My first taste of the Paris Couture was a heady one. In the five shows I attended - Dior, Givenchy, Chanel, Saint Laurent and Lacroix - I saw the past, present and future of haute couture. Instead of simply offering exquisitely crafted and fitted ensembles to the super rich women with occasion to wear them, couture's luxe landscape shifted to one of image and fantasy, garnering the kind of anticipation and media coverage usually reserved for a Todd Oldham ready-to-wear show.

This new couture, bursting its perfectly stitched seams with energy and elation, was enough to convert even the most minimal and modern into true lovers of frippery and adornment. Much of the hoopla naturally centered around the bad-boy Brits, John Galliano for Dior, and Alexander McQueen for Givenchy. They did not disappoint, as blended stunning collages of imagination and tradition. Galliano's Mata Hari theme was apt enough as I would gladly spy for any side in return for one of his day silhouettes. Namely the molded and corseted jackets over long, long hourglass skirts that rustled with privilege, or the exotic fake tiger fur jackets, shown over the same skirt shape. The gowns were this side of sublime. My favorite cascaded into a swirl of peacock feathers. I still dream about it.

Press buzzed on both sides of the channel when word leaked that McQueen's show incorporated real human bones. Distractions aside (they were fake), the show, held in the vivisection chamber of a local medical school, demonstrated that Bernard Arnault, chairman of LVMH, parent company of Dior and Givency, did not choose the wrong guy to front Givenchy. If the new couture is going to focus on image and advertising over clients, then McQueen won't let him down. Down a runway lined with edgy-looking ravens in huge iron cages, stalked fabulous renditions of historical dressmaking. From the Spanish Infanta to Belle Epoque beauty, there were quite a few deliciously wearable designs.

Karl Lagerfeld put the real stamp of approval on the new couture in his show for the house of Chanel. Like Galliano, he chose to show in a beautiful garden. And also, like Galliano, he changed the semantics of the medium. Perfect little jackets with small but pronounced shoulders over long, slender skirts lent an austere yet edgy feel to much of the day wear. Evening was seriously romantic, with models swathed in acres of tulle, lace, feathers and chunky beads. The surprisingly loud, punky presentation was testament to the wind of change wafting over the salons of Paris.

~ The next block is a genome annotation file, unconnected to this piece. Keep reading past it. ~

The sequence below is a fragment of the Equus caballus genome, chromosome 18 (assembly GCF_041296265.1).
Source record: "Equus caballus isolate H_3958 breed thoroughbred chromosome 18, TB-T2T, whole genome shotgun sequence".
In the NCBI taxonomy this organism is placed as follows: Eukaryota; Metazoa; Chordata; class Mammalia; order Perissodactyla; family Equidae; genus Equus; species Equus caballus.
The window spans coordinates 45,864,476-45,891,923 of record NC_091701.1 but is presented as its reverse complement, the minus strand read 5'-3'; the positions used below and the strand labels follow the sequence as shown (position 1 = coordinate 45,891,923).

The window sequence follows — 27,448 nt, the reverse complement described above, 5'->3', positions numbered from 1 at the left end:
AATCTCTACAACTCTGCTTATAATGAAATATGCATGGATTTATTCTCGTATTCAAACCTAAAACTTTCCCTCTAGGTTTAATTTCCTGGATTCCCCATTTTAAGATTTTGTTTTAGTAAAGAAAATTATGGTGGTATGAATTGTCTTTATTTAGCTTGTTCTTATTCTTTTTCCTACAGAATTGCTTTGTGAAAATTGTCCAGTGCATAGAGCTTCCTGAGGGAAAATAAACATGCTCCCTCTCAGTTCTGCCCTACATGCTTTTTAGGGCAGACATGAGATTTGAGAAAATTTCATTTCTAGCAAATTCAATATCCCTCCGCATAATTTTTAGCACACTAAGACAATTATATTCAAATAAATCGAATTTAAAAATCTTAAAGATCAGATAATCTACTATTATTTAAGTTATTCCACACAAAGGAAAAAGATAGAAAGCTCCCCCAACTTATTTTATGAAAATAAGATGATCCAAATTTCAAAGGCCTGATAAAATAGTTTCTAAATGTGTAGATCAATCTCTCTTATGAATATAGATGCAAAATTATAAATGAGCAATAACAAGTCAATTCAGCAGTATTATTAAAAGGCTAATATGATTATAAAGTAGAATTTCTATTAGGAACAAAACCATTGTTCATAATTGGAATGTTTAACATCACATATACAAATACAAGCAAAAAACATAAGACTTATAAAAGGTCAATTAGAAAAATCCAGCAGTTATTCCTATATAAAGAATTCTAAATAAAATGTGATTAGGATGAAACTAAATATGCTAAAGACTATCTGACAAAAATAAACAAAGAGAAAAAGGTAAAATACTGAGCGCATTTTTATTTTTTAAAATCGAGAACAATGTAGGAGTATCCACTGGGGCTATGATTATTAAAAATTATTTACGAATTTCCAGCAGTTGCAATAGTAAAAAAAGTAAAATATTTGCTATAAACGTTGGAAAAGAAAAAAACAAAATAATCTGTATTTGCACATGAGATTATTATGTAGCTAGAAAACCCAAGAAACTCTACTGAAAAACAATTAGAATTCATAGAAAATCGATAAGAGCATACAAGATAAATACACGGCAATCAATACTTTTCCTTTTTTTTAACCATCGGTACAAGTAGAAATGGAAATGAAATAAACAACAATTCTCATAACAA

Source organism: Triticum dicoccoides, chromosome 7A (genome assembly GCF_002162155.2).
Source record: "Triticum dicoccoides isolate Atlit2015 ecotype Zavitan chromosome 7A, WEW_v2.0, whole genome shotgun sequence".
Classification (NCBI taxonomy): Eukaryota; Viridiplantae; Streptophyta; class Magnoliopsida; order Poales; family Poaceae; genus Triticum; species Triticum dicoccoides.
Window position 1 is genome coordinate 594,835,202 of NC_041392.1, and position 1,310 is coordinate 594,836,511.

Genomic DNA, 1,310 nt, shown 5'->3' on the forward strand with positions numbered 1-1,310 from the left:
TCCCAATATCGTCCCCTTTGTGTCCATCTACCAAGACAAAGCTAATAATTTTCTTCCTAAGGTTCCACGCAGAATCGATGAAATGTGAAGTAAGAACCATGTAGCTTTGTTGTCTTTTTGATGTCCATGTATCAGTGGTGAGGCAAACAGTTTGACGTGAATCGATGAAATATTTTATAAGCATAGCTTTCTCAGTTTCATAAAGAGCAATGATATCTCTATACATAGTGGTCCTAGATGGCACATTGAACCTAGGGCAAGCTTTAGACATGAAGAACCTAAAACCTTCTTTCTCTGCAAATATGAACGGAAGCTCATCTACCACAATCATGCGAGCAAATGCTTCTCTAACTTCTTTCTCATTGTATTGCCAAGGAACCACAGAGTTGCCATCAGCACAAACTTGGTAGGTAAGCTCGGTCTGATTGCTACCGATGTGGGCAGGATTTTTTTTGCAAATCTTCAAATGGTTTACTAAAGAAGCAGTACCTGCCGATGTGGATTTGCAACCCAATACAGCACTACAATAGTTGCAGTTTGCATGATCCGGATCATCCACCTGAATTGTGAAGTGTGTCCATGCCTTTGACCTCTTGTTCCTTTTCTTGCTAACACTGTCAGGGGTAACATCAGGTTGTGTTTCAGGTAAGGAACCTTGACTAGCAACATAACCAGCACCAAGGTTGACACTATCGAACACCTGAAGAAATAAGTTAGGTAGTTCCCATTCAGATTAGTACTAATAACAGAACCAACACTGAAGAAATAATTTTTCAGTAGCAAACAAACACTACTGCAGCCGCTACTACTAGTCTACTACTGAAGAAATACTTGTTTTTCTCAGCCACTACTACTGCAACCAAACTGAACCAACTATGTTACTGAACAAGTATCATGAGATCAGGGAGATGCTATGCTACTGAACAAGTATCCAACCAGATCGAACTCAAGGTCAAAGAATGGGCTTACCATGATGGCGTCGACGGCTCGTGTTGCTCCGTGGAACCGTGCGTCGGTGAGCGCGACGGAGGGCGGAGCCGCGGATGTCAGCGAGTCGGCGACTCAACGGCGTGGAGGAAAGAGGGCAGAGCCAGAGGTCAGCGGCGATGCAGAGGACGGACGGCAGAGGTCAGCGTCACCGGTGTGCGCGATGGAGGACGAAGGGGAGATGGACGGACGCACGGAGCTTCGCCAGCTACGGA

That wind didn't make it past the shutters at Saint Laurent, however, where refined elegance and subtle chic refused to be blown away. Instead, Mr. Saint Laurent exhilarated his audience in a entirely different way, re-working more than a few of his own classics, reminding viewers just how much fashion owes to his atelier. Clients scribbled furiously as impeccable suits, cocktail dresses, evening pajamas and furs appeared before them. A simple and seemingly effortless twist to the shoulder of a column gown of gunmetal silk satin showed us all the magic of the master.

Lacroix, whose usual aesthetic of absolute opulence and no-holds-barred lavishness seemed to be the model for many this season, didn't let his ladies down. They were in raptures as the duke of pouf turned out one extravagant concoction after another. As I sat sandwiched between Sao Schlumberger, Diane Von Furstenberg and Anne Bass, all determinedly circling passage numbers, I wished wistfully that I had the balls to wear them to! Reflecting further on the winds of change, it is poignant that Versace, who will be sadly missed by so many, was the first designer to really rock the firmament of haute couture and that Princess Diana, who wore his clothes often and well, rocked a staid royal standard of dress by injecting it with unprecedented freshness and glamour. She never looked tarty but didn't limit herself to tartan, either. I think they would have liked the new couture. Fashion certainly will never be the same without the most modern of designers and the most modern of princesses.

Closet Coutourist for Fashion Icon © 1997